There have been described and illustrated herein a glenoid component and methods and apparatus for implanting the glenoid component. While particular embodiments of the invention have been described, it is not intended that the invention be limited thereto, as it is intended that the invention be as broad in scope as the art will allow and that the specification be read likewise. It will therefore be appreciated by those skilled in the art that yet other modifications could be made to the provided invention without deviating from its spirit and scope as so claimed.
Although the invention herein has been described with reference to particular embodiments, it is to be understood that these embodiments are merely illustrative of the principles and applications of the present invention. It is therefore to be understood that numerous modifications may be made to the illustrative embodiments and that other arrangements may be devised without departing from the spirit and scope of the present invention as defined by the appended claims.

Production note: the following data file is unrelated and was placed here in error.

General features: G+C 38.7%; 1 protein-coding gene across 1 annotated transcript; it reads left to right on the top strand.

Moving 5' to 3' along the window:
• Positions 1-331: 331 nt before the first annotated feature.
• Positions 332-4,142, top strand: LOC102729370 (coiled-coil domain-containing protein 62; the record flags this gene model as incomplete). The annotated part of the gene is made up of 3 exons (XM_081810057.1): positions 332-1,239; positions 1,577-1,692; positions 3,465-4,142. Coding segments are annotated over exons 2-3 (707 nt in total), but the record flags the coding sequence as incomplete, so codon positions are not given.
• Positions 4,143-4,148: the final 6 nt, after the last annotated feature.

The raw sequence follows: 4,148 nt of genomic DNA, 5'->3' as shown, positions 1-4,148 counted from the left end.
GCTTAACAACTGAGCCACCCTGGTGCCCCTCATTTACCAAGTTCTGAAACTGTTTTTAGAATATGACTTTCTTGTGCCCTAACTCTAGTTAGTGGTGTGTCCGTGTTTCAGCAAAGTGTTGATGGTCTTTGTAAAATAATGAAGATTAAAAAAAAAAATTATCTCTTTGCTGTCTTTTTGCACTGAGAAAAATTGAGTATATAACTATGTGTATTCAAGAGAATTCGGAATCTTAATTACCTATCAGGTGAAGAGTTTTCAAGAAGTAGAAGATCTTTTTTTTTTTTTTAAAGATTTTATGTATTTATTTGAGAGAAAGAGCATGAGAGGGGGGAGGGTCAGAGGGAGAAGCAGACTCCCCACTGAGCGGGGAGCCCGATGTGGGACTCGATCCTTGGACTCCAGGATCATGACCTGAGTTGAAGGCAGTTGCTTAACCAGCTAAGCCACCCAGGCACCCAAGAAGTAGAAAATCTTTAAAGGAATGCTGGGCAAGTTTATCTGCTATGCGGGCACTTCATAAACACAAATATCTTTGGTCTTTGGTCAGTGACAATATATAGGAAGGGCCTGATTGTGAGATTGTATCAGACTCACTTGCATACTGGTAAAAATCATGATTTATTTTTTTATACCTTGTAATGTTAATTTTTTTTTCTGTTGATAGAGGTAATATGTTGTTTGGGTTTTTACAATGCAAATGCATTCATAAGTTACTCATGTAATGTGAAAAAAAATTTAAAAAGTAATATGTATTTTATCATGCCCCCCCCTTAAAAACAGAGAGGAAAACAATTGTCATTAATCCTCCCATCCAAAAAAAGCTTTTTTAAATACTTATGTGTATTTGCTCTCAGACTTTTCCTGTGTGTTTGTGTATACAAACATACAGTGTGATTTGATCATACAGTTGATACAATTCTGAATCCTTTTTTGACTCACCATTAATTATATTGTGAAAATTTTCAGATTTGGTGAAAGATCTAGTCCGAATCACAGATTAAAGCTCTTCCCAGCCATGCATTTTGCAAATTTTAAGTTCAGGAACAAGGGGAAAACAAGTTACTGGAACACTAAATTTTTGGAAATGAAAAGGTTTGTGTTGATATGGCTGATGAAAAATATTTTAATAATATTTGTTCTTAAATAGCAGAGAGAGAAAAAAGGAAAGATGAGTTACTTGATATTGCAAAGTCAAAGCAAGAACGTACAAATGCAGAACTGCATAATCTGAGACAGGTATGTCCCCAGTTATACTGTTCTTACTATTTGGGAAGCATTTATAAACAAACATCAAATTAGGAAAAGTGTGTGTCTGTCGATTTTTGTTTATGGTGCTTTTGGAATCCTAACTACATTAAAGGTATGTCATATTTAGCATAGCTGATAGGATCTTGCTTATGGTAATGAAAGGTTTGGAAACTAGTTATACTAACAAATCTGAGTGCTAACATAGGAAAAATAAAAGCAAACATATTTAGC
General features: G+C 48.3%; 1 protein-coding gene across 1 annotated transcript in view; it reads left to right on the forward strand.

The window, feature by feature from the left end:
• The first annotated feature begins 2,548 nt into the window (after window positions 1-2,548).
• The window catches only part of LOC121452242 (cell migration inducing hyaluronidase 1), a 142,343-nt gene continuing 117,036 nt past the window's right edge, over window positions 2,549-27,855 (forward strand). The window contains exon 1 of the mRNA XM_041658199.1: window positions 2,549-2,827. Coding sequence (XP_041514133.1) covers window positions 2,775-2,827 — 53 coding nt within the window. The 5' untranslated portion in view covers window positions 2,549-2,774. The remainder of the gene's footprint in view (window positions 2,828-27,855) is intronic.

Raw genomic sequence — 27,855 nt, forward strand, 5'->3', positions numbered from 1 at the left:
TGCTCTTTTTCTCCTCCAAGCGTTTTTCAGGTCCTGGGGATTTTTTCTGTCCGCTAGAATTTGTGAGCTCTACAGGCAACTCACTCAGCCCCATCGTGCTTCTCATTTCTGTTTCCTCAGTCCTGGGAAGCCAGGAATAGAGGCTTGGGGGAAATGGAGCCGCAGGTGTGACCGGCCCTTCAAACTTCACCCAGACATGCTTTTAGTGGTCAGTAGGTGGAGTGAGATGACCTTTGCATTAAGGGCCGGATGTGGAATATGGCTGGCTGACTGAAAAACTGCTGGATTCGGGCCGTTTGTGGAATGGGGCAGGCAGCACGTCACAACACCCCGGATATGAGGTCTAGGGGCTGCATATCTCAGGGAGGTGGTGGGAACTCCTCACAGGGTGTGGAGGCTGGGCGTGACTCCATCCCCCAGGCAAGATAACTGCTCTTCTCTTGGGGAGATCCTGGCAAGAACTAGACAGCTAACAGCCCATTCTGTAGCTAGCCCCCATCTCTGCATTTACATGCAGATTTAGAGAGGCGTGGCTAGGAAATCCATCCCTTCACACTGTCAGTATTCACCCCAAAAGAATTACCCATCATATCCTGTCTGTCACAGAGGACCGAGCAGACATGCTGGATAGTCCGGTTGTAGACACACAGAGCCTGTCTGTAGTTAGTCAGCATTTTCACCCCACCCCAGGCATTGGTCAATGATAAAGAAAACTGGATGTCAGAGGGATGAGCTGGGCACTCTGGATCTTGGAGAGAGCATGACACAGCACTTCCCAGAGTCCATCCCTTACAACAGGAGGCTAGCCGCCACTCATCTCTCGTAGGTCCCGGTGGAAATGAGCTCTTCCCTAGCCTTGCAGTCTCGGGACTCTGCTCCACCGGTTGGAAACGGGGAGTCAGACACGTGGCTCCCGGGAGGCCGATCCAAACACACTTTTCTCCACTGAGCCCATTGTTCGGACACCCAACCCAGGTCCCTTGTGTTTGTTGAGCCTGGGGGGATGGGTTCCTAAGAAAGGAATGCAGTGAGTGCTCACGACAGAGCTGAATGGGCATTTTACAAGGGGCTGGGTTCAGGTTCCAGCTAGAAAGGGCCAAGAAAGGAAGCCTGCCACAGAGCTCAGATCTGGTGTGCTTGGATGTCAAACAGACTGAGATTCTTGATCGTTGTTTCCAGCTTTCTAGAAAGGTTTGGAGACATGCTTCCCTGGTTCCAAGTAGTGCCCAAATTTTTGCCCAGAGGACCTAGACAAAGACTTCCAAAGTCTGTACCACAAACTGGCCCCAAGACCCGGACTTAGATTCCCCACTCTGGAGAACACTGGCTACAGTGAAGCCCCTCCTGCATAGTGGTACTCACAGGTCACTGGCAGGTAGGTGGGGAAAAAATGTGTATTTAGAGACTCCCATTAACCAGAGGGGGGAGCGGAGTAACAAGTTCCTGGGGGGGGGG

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|U.S. Classification||623/19.13, 606/86.00R, 606/79, 606/96|
|International Classification||A61F2/30, A61F2/00, A61F2/46, A61B17/17, A61B17/16, A61B17/00, A61F2/40|
|Cooperative Classification||A61F2002/30795, A61B2017/00464, A61F2230/0026, A61F2002/30125, A61F2002/30158, A61B17/1659, A61F2/4081, A61F2002/30616, A61F2230/0023, A61F2230/0008, A61F2002/3008, A61B2017/1778, A61B17/1604, A61F2002/30884, A61F2002/30156, A61F2250/0098, A61F2002/30215, A61F2002/30808, A61B17/1666, A61F2230/0067, A61B17/1684, A61F2002/30785|
|European Classification||A61B17/16S14, A61B17/16C, A61F2/40G, A61B17/16R, A61B17/17S|
|4 Aug 2004||AS||Assignment|
|21 Jun 2007||FPAY||Fee payment|
Year of fee payment: 4
|15 Aug 2011||REMI||Maintenance fee reminder mailed|
|6 Jan 2012||LAPS||Lapse for failure to pay maintenance fees|